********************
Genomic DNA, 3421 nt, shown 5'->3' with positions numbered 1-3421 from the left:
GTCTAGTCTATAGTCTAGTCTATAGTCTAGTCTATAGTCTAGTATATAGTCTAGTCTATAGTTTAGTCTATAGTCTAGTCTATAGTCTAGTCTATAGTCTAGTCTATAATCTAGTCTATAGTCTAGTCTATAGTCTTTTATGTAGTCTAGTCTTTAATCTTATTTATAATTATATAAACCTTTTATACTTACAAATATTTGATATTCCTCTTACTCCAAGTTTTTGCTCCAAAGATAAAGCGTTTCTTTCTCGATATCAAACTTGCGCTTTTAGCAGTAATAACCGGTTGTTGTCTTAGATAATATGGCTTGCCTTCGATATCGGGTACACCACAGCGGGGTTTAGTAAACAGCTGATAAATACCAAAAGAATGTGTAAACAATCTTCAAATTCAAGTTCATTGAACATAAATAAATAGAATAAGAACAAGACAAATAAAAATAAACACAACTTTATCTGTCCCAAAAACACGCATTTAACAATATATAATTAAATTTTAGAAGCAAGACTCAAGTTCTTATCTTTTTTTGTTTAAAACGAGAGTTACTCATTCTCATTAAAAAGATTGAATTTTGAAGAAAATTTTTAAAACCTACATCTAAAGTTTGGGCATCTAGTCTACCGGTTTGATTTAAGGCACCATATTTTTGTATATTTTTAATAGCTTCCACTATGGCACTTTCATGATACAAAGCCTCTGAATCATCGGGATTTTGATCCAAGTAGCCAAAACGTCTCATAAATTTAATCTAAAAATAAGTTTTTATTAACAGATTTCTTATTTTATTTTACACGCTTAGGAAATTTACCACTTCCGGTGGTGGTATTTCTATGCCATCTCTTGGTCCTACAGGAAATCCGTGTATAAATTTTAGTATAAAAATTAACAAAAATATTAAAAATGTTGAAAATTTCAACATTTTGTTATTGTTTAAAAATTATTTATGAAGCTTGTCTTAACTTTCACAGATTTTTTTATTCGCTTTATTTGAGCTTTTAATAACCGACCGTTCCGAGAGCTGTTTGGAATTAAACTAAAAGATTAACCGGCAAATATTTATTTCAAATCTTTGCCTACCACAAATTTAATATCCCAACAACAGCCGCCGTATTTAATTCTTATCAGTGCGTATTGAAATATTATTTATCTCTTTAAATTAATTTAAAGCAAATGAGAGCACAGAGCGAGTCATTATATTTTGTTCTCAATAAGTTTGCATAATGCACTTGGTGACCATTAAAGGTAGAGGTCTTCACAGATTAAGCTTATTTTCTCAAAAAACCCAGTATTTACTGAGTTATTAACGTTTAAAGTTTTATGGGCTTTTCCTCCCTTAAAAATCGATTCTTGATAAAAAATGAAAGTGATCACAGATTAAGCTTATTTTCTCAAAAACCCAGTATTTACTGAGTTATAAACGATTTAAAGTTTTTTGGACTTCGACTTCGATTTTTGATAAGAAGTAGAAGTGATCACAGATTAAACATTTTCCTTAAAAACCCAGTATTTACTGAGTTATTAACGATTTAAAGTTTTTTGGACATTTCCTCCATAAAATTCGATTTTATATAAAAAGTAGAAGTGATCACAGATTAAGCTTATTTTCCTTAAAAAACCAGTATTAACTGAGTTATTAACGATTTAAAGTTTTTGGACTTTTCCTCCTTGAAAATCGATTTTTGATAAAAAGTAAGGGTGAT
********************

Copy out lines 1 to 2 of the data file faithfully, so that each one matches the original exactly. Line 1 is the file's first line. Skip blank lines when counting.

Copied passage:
Genomic DNA, 3421 nt, shown 5'->3' with positions numbered 1-3421 from the left:
GTCTAGTCTATAGTCTAGTCTATAGTCTAGTCTATAGTCTAGTATATAGTCTAGTCTATAGTTTAGTCTATAGTCTAGTCTATAGTCTAGTCTATAGTCTAGTCTATAATCTAGTCTATAGTCTAGTCTATAGTCTTTTATGTAGTCTAGTCTTTAATCTTATTTATAATTATATAAACCTTTTATACTTACAAATATTTGATATTCCTCTTACTCCAAGTTTTTGCTCCAAAGATAAAGCGTTTCTTTCTCGATATCAAACTTGCGCTTTTAGCAGTAATAACCGGTTGTTGTCTTAGATAATATGGCTTGCCTTCGATATCGGGTACACCACAGCGGGGTTTAGTAAACAGCTGATAAATACCAAAAGAATGTGTAAACAATCTTCAAATTCAAGTTCATTGAACATAAATAAATAGAATAAGAACAAGACAAATAAAAATAAACACAACTTTATCTGTCCCAAAAACACGCATTTAACAATATATAATTAAATTTTAGAAGCAAGACTCAAGTTCTTATCTTTTTTTGTTTAAAACGAGAGTTACTCATTCTCATTAAAAAGATTGAATTTTGAAGAAAATTTTTAAAACCTACATCTAAAGTTTGGGCATCTAGTCTACCGGTTTGATTTAAGGCACCATATTTTTGTATATTTTTAATAGCTTCCACTATGGCACTTTCATGATACAAAGCCTCTGAATCATCGGGATTTTGATCCAAGTAGCCAAAACGTCTCATAAATTTAATCTAAAAATAAGTTTTTATTAACAGATTTCTTATTTTATTTTACACGCTTAGGAAATTTACCACTTCCGGTGGTGGTATTTCTATGCCATCTCTTGGTCCTACAGGAAATCCGTGTATAAATTTTAGTATAAAAATTAACAAAAATATTAAAAATGTTGAAAATTTCAACATTTTGTTATTGTTTAAAAATTATTTATGAAGCTTGTCTTAACTTTCACAGATTTTTTTATTCGCTTTATTTGAGCTTTTAATAACCGACCGTTCCGAGAGCTGTTTGGAATTAAACTAAAAGATTAACCGGCAAATATTTATTTCAAATCTTTGCCTACCACAAATTTAATATCCCAACAACAGCCGCCGTATTTAATTCTTATCAGTGCGTATTGAAATATTATTTATCTCTTTAAATTAATTTAAAGCAAATGAGAGCACAGAGCGAGTCATTATATTTTGTTCTCAATAAGTTTGCATAATGCACTTGGTGACCATTAAAGGTAGAGGTCTTCACAGATTAAGCTTATTTTCTCAAAAAACCCAGTATTTACTGAGTTATTAACGTTTAAAGTTTTATGGGCTTTTCCTCCCTTAAAAATCGATTCTTGATAAAAAATGAAAGTGATCACAGATTAAGCTTATTTTCTCAAAAACCCAGTATTTACTGAGTTATAAACGATTTAAAGTTTTTTGGACTTCGACTTCGATTTTTGATAAGAAGTAGAAGTGATCACAGATTAAACATTTTCCTTAAAAACCCAGTATTTACTGAGTTATTAACGATTTAAAGTTTTTTGGACATTTCCTCCATAAAATTCGATTTTATATAAAAAGTAGAAGTGATCACAGATTAAGCTTATTTTCCTTAAAAAACCAGTATTAACTGAGTTATTAACGATTTAAAGTTTTTGGACTTTTCCTCCTTGAAAATCGATTTTTGATAAAAAGTAAGGGTGAT